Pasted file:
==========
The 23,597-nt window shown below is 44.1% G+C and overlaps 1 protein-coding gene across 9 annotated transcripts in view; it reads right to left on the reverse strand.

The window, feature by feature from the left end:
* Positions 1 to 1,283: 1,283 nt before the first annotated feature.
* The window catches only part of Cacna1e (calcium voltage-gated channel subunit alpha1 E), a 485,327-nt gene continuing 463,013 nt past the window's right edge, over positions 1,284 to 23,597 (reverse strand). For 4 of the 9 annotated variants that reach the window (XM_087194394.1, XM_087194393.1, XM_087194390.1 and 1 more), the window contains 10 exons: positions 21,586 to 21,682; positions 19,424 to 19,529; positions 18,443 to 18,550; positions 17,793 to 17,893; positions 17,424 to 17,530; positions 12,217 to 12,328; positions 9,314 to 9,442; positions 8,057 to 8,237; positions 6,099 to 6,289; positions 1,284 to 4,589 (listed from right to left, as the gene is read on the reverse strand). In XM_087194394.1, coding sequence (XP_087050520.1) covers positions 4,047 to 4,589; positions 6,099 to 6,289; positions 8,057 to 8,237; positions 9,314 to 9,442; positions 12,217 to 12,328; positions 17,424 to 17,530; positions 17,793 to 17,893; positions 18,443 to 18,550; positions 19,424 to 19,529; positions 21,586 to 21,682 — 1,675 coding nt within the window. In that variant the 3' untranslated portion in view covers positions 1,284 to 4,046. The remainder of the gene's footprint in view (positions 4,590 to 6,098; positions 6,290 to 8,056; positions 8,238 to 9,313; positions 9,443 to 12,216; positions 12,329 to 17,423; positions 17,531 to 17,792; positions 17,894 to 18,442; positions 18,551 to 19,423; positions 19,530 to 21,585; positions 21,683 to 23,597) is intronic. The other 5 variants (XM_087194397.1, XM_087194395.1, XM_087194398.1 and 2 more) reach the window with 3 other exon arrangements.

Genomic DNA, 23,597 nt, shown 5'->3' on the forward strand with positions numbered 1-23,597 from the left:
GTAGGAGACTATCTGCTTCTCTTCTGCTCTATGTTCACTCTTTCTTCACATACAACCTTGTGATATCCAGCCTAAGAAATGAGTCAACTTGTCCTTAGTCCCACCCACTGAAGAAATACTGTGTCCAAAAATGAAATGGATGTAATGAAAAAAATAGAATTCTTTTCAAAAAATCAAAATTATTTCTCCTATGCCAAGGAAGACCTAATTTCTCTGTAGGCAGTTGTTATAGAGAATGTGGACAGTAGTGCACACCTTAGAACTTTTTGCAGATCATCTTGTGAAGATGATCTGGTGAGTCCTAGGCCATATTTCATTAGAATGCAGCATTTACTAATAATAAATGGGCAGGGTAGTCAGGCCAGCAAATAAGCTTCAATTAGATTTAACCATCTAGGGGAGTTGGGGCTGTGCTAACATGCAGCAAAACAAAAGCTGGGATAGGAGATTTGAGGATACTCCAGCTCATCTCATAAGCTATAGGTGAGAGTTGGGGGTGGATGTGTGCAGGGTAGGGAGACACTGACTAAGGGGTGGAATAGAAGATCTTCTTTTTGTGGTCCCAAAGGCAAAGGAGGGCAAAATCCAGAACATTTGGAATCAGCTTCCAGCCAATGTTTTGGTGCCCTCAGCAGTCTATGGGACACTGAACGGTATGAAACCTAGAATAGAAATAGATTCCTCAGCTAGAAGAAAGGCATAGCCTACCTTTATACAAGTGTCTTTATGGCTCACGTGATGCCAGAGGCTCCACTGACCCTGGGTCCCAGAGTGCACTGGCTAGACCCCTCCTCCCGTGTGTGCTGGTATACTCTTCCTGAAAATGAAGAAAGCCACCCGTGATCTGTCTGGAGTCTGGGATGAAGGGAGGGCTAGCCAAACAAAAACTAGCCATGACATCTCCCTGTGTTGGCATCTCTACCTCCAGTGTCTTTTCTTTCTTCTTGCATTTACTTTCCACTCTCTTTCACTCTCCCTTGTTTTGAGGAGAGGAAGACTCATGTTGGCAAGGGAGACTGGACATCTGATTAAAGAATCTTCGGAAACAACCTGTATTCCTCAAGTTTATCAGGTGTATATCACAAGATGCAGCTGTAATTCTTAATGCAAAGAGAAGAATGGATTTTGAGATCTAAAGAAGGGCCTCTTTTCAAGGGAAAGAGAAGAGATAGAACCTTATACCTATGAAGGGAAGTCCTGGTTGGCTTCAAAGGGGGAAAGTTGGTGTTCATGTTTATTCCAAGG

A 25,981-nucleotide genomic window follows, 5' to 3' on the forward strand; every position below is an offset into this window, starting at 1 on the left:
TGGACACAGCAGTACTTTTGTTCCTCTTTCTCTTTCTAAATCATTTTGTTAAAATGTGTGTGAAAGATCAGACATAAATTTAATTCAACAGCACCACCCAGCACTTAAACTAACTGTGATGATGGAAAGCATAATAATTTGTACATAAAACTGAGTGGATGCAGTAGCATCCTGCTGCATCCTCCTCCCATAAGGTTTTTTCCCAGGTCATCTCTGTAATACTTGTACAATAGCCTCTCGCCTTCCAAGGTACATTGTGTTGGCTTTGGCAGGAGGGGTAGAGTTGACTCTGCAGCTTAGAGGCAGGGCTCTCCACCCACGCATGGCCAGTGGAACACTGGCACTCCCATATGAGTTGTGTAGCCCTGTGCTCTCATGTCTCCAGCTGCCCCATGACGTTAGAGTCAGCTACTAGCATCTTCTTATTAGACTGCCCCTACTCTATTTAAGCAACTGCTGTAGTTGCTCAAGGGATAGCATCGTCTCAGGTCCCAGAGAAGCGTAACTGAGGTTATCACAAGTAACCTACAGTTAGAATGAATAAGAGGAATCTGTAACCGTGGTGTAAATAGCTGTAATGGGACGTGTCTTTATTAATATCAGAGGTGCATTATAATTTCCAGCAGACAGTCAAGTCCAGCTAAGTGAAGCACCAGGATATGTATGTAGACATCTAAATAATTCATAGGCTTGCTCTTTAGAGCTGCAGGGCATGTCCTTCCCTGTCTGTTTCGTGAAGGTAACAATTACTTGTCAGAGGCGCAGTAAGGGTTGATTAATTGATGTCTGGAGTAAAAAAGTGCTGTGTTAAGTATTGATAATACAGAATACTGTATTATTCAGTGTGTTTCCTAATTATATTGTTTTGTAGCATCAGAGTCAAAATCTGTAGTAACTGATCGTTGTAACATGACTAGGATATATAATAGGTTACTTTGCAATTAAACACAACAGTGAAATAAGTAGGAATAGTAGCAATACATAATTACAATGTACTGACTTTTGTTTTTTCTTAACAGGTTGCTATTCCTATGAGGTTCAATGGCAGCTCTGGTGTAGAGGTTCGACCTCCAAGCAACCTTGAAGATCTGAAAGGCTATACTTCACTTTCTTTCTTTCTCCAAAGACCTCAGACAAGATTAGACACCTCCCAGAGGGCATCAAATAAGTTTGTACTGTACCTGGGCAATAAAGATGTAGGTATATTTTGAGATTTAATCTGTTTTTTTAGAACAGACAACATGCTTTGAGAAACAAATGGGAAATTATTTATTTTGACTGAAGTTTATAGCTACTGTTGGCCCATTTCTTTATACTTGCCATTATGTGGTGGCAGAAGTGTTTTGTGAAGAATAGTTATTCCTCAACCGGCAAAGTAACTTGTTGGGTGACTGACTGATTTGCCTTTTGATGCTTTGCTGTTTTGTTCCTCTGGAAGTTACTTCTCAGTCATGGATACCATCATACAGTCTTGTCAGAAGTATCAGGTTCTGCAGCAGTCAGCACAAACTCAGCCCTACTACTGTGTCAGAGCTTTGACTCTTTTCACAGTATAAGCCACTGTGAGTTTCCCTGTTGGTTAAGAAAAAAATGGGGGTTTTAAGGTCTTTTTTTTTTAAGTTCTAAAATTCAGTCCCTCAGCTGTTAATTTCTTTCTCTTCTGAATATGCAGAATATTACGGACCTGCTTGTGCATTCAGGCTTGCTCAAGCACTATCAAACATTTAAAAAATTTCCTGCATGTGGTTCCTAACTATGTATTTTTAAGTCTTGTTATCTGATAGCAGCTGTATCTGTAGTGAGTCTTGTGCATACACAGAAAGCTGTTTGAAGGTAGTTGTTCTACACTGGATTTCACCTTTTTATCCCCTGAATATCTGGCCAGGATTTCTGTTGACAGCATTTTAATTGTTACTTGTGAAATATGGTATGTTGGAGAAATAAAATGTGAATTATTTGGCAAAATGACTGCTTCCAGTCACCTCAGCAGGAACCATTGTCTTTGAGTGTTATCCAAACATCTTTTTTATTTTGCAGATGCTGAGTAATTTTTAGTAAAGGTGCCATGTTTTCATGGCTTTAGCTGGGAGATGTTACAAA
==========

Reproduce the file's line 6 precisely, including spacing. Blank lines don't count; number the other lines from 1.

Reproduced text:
GTAGGAGACTATCTGCTTCTCTTCTGCTCTATGTTCACTCTTTCTTCACATACAACCTTGTGATATCCAGCCTAAGAAATGAGTCAACTTGTCCTTAGTCCCACCCACTGAAGAAATACTGTGTCCAAAAATGAAATGGATGTAATGAAAAAAATAGAATTCTTTTCAAAAAATCAAAATTATTTCTCCTATGCCAAGGAAGACCTAATTTCTCTGTAGGCAGTTGTTATAGAGAATGTGGACAGTAGTGCACACCTTAGAACTTTTTGCAGATCATCTTGTGAAGATGATCTGGTGAGTCCTAGGCCATATTTCATTAGAATGCAGCATTTACTAATAATAAATGGGCAGGGTAGTCAGGCCAGCAAATAAGCTTCAATTAGATTTAACCATCTAGGGGAGTTGGGGCTGTGCTAACATGCAGCAAAACAAAAGCTGGGATAGGAGATTTGAGGATACTCCAGCTCATCTCATAAGCTATAGGTGAGAGTTGGGGGTGGATGTGTGCAGGGTAGGGAGACACTGACTAAGGGGTGGAATAGAAGATCTTCTTTTTGTGGTCCCAAAGGCAAAGGAGGGCAAAATCCAGAACATTTGGAATCAGCTTCCAGCCAATGTTTTGGTGCCCTCAGCAGTCTATGGGACACTGAACGGTATGAAACCTAGAATAGAAATAGATTCCTCAGCTAGAAGAAAGGCATAGCCTACCTTTATACAAGTGTCTTTATGGCTCACGTGATGCCAGAGGCTCCACTGACCCTGGGTCCCAGAGTGCACTGGCTAGACCCCTCCTCCCGTGTGTGCTGGTATACTCTTCCTGAAAATGAAGAAAGCCACCCGTGATCTGTCTGGAGTCTGGGATGAAGGGAGGGCTAGCCAAACAAAAACTAGCCATGACATCTCCCTGTGTTGGCATCTCTACCTCCAGTGTCTTTTCTTTCTTCTTGCATTTACTTTCCACTCTCTTTCACTCTCCCTTGTTTTGAGGAGAGGAAGACTCATGTTGGCAAGGGAGACTGGACATCTGATTAAAGAATCTTCGGAAACAACCTGTATTCCTCAAGTTTATCAGGTGTATATCACAAGATGCAGCTGTAATTCTTAATGCAAAGAGAAGAATGGATTTTGAGATCTAAAGAAGGGCCTCTTTTCAAGGGAAAGAGAAGAGATAGAACCTTATACCTATGAAGGGAAGTCCTGGTTGGCTTCAAAGGGGGAAAGTTGGTGTTCATGTTTATTCCAAGG